I was all set to write something about Vultures of Postseason past. We would have snow flakes, a winter wonderland, Christmas trees and our ghostly visitor would be a 30-something Mitch Williams to take us back a few decades. Because, if there’s ever some unpleasant experience in your baseball past to relive I can’t think of anyone more suited to present it than Mitch Freakin’ Williams, who went from Wild Thing to Vile Thing in one Joe Carter swing which they show at Rogers Centre. Every. Single. Time. I go there.
Actually it used to be worse. 2008 took the sting off of that one. But it’s kind of hard to let go when you’re erstwhile hosts rub your nose in it when you partake in a ball game in their park every now and then. Imagine if you get invited to a party where the host just absolutely needs to show off their high school highlight reel and their singular moment is your devastating moment and you have to sit there, grin and bear it while everyone else is cheering. It’s like Lucy, the football and Charlie Brown.
Well, we don’t get to ride the Mitch Williams’ Vultures of Shame taxi cab this week, because Aroldis Chapman happened. Oh well, we’ll just archive that other stuff for another week.
Last Saturday in game 1 of the NLCS, Mike Montgomery of the Cubs started the 8th inning charged with protecting a 3-1 lead. In an unconventional postseason where top closers are being used as early as the 5th inning, Joe Maddon – in some circles touted as an unconventional baseball manager – was very conventional in his bullpen use that night. At least initially.
Montgomery came in the 7th inning with two outs and a man on first. He struck out Joc Pederson to quell the threat, now here in the 8th he faced pinch hitter Andrew Toles. He singled to start the frame. That was it for Montgomery, in came Pedro Strop. You’d think that was supposed to be an improvement.
We can say that Montgomery at least got an out (albeit in the previous frame). Pedro walked Chase Utley, then Justin Turner singled to load up the bases with no outs. Before he could make a Fredi Gonzalez (or is it a Buck Showalter now?) Joe Maddon replaced his erstwhile reliever (who only brought relief when he gave up the ball to his manager) with his Top Man, Aroldis Chapman.
Oh man was Aroldis on fire that night. Facing some dangerous hitters he struck out Corey Seager as he went down in flames swinging. Then came Yasiel Puig who also crashed and burned swinging at home plate. Wrigley was going wild.
Then came Adrian Gonzalez. He’s been quite the thorn on the Cub’s hide lately. On a 1-1 count Gonzalez drilled one up through the middle (and nearly tore off Chapman’s head in the process) to center field allowing both Toles and Utley to score.
Wow. Wrigley just died right there. Bobbling the ball in the center field didn’t help. Notice Chapman’s reaction in the video, he visibly winced. Twice. First when he looked back and saw the ball was going to go through the infield and second when he saw there was absolutely no chance for a play at home. Turner reached third base on the play. To add insult to injury Gonzalez would steal second base.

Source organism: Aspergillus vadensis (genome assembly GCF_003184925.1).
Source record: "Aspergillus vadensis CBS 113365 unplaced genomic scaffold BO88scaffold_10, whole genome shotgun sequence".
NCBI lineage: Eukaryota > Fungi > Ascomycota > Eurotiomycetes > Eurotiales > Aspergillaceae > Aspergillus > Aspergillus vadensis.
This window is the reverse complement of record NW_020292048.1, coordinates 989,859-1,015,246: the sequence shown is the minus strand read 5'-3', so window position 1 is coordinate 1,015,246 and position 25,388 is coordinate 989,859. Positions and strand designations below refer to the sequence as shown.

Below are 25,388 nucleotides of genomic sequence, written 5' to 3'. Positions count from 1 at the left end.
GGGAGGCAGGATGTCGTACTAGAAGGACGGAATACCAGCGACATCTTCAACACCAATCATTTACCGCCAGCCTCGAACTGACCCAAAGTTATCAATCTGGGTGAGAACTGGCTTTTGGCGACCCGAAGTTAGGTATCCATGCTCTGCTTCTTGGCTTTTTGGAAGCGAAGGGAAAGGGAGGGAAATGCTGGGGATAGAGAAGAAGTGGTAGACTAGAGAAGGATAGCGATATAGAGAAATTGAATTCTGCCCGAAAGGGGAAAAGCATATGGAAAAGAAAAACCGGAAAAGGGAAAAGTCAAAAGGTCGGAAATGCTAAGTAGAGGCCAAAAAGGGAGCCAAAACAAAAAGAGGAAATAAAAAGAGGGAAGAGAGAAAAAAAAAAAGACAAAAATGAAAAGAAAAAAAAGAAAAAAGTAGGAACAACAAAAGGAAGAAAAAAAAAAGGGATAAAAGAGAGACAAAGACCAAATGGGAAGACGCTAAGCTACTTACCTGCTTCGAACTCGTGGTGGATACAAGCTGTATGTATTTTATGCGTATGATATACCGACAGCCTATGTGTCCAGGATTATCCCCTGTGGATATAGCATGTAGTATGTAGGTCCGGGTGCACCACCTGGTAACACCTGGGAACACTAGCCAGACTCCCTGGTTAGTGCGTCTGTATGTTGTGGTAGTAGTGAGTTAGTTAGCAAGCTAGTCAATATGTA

Chapman didn’t melt like butter on a hot plate though. He pulled himself by his britches and induced a ground ball from Yasmani Grandal to stem the bleeding. Wrigley needed a few stitches after that dreadful 8th inning.
And they would get a shot in the arm thanks to Miguel Montero’s heroics. Let’s watch that one again shall we?
And against Joe Blanton, who has actually been surprisingly effective in middle relief this season. Why was he pitching the 8th inning? Probably because Jansen was still re-attaching his arm after that marathon outing against the Giants. Then again, it was a tie game and without a lead Roberts was gun shy of trying to ask a lot of his best arms just to keep the game close. I don’t know what the right call was there. Maybe bring in Dayton to face Montero? Or earlier when the go ahead run was in scoring position? Blanton would allow another home run and a double before Dayton finally came in to clean up the inning. Is it me or have the Dodgers shored up their roster with Phillies heroes of yesterday? (Utley, Ruiz, Blanton).
Hector Rondon, the Cub’s nominal closer on opening Day got in some work in the 9th. He allowed a run to score but it’s very hard to screw up a five run lead.
Overall there have been worse vultures in the past. Chapman nearly put out the fire. But hey, when you play with fire, sometimes you get burned and that’s what happened to Chapman when he got too close to it with little margin for error. Fortunately for him Montero had a tub of aloe vera for Chapman to sink into and sooth the pain.
The Dodgers would even the series by throwing in their best arms for game two. With nemesis Adrian Gonzalez providing the difference, the Dodgers rode Kershaw and Jansen to victory. Too bad those two can’t pitch every inning for the rest of the postseason. Roberts is going to need some alternate weapons if he’s going to move past the Cubs to the World Series.